Since its inception, 3D printers have been a great help to medicine creating from functional prostheses to custom bones, but scientists want to go for more. The new challenge of 3D printers is to create human organs that can be printed on special machines and, through which it would end not only with the large waiting lists for transplants but also with most cases of rejection.
Bioprinting is the future of medicine
For years, attempts have been made to grow human tissues in laboratories, especially using stem cells, but in the case of organs, the results have not been successful. Bio-printing promises to mix laboratory work with very special printers, capable of taking cells grown in the laboratory and, through a special process, transforming them into a type of organs tailored to the patient.
The impression of human organs has several stages. First, scientists take samples of the patient’s tissues or stem cells, which are grown in the laboratory, waiting for them to multiply.
Subsequently, these cells are transformed into a kind of biological ink, which is what is used in bioprinting. The printers are programmed to create different organs, all tailored to what the patient requires.
A model of these cells, already differentiated for use, is printed in 3D, and then implanted in the human body, waiting for them to merge with existing cells, replacing the organ that fails. An organ is not printed as we know it, but rather cellular assemblies that are capable of performing the processes that are not functioning as they should due to the failure of the organ in charge.
Benefits and advantages of bioprinting
Bioprinting, which will be really costly at first, is a great benefit in the area of transplants: it will not be necessary to expect an organ from an available body to finish the long lists. In the United States only, 18 people die each day expecting an organ transplant.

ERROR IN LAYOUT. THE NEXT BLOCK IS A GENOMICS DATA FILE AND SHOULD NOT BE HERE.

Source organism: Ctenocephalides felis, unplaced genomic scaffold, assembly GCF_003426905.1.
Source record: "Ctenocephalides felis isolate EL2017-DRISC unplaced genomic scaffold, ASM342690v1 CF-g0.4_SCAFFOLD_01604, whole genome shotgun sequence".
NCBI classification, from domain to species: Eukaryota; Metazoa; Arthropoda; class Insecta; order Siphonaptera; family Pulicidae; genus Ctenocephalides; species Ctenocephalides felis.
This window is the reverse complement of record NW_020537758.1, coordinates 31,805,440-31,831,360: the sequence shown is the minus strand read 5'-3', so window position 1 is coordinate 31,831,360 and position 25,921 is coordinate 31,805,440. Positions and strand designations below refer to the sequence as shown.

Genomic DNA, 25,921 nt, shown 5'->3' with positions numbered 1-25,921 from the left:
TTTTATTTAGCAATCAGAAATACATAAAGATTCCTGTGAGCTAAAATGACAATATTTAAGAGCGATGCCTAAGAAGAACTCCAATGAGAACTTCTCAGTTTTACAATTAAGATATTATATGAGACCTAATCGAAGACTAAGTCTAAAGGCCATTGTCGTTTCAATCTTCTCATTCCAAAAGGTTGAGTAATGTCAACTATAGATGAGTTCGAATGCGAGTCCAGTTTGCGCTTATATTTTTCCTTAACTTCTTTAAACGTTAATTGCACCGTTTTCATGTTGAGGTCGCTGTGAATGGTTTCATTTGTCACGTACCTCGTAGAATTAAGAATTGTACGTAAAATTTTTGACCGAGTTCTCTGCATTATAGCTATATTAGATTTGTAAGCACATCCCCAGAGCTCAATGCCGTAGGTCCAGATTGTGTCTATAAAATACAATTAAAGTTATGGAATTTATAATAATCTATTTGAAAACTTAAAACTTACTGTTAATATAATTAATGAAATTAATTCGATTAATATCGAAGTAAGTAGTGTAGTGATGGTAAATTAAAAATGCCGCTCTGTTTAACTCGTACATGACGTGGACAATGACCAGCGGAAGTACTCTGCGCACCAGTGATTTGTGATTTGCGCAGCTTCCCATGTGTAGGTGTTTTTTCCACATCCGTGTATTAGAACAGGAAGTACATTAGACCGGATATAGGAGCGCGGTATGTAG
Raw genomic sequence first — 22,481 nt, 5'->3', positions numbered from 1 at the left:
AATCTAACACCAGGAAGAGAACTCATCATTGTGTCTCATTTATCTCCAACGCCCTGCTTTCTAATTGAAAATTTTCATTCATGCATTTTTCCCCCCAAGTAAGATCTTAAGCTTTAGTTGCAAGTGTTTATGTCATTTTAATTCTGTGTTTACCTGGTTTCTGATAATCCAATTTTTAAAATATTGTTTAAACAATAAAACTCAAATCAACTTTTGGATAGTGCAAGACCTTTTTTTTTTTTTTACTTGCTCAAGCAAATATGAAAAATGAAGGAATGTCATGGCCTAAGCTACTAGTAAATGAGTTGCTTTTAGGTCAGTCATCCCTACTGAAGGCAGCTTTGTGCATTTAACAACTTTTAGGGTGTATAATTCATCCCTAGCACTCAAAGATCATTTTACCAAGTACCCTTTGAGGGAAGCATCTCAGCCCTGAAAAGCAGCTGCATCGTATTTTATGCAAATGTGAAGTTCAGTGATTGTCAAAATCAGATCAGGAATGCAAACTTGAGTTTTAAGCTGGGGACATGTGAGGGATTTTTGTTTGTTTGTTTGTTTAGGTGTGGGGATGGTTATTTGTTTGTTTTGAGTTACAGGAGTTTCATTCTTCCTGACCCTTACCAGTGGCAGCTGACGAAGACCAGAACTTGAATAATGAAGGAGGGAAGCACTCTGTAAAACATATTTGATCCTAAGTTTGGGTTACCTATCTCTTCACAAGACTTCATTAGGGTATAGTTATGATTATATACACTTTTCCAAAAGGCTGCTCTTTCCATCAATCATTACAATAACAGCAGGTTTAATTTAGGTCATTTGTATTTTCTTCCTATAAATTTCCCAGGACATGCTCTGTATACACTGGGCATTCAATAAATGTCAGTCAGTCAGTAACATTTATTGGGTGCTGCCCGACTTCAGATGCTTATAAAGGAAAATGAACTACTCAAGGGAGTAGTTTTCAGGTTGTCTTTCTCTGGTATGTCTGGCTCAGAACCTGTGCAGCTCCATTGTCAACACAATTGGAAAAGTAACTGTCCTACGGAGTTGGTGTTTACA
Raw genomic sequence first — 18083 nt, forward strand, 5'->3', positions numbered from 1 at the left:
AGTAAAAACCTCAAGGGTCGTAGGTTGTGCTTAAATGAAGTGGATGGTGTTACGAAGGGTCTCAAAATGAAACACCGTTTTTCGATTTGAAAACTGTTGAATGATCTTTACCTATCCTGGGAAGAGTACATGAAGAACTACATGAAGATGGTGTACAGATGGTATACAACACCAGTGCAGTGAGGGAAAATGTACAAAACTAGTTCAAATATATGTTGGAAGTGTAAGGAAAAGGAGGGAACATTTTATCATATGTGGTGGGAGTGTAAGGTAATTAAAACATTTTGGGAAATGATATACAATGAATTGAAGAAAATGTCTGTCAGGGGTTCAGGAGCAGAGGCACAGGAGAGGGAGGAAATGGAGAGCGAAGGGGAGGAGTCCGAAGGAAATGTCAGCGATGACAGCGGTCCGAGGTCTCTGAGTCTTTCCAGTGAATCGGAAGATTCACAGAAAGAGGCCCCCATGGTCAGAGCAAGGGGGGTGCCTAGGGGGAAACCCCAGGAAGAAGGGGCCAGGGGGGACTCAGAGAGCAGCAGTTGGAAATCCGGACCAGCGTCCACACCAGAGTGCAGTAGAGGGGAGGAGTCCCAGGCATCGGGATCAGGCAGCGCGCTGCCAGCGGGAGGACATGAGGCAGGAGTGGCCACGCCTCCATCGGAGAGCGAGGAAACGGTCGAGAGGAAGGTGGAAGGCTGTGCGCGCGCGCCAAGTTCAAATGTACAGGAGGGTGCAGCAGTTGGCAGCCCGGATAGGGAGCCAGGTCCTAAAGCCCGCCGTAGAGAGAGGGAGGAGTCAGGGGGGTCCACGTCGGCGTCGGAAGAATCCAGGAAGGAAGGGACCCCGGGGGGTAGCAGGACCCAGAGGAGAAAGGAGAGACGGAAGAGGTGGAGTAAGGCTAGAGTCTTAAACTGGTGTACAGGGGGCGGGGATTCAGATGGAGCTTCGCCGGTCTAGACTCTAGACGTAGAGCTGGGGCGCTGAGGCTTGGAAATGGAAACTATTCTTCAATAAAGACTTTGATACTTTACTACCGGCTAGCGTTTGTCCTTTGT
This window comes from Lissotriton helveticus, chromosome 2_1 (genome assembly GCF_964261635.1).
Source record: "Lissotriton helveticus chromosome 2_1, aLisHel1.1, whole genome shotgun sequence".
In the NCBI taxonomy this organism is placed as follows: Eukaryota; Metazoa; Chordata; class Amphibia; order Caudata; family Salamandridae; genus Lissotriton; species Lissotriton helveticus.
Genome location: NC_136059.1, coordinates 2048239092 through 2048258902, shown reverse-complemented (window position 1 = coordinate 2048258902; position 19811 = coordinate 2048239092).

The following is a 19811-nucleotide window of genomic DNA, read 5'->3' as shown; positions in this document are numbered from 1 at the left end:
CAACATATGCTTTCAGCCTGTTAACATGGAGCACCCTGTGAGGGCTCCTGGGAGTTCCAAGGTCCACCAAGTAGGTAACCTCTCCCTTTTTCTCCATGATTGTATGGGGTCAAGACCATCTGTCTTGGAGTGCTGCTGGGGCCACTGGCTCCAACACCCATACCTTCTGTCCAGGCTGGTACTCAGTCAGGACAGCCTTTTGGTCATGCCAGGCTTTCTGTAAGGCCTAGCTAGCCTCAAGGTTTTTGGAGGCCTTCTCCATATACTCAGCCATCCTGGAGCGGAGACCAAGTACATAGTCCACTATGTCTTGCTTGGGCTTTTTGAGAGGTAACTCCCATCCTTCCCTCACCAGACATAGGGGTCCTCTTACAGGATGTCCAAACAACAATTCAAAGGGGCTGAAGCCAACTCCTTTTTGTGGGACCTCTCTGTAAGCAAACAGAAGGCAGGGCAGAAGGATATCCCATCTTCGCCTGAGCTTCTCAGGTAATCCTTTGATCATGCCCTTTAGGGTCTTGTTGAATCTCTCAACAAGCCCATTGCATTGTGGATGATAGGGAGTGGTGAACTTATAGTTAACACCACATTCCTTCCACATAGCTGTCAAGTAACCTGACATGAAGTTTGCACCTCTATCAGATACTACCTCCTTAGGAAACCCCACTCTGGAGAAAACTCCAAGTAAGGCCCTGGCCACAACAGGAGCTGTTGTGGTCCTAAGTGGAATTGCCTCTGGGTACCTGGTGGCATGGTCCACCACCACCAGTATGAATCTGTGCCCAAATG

In addition, the surgical intervention that transplants involve today is very risky and, when using tissues, the complexity of the operation decreases significantly. Finally, the rejection of transplanted organs, a major problem for patients who must consume immune-suppressants for life, goes down a lot, since cells from the same person are used.
A great advance in 3D Printing: replicating parts of collagen heart is announced
American scientists successfully created parts of a collagen heart by using a 3D bio-printer, a technological breakthrough thanks to which they could, someday, create entire organs. Their technique, which was published in the “Science” journal last week, replicates the complex biological structures of the body that provide the configuration and biochemical signals necessary for the organs to function.
“We can show that it is feasible to print a collagen heart valve in 3D and that it works”, said Adam Feinberg, one of the study’s co-authors. Previous attempts to create these structures, known as extracellular matrices, failed because the prints had a low resolution or the tissue was invalid.
Collagen is a perfect biomaterial for these projects since it is found in all tissues of the human body. It is fluid, so initially, when trying to print it, became a gelatinous material.
But the scientists at the Carnegie Mellon University (CMU) were able to deal with the problem by using rapid PH changes so that the collagen solidified in a controlled and rapid manner. “This is the first version of a valve, so everything we get will be better and better”, he added.
The technique could one day help patients waiting for a heart transplant, but it must first be validated with tests on animals and eventually on men. “I think that, in the short term, it will serve to repair an existing organ such as a heart with the loss of functioning due to a heart attack or a degraded liver”, Feinberg concluded.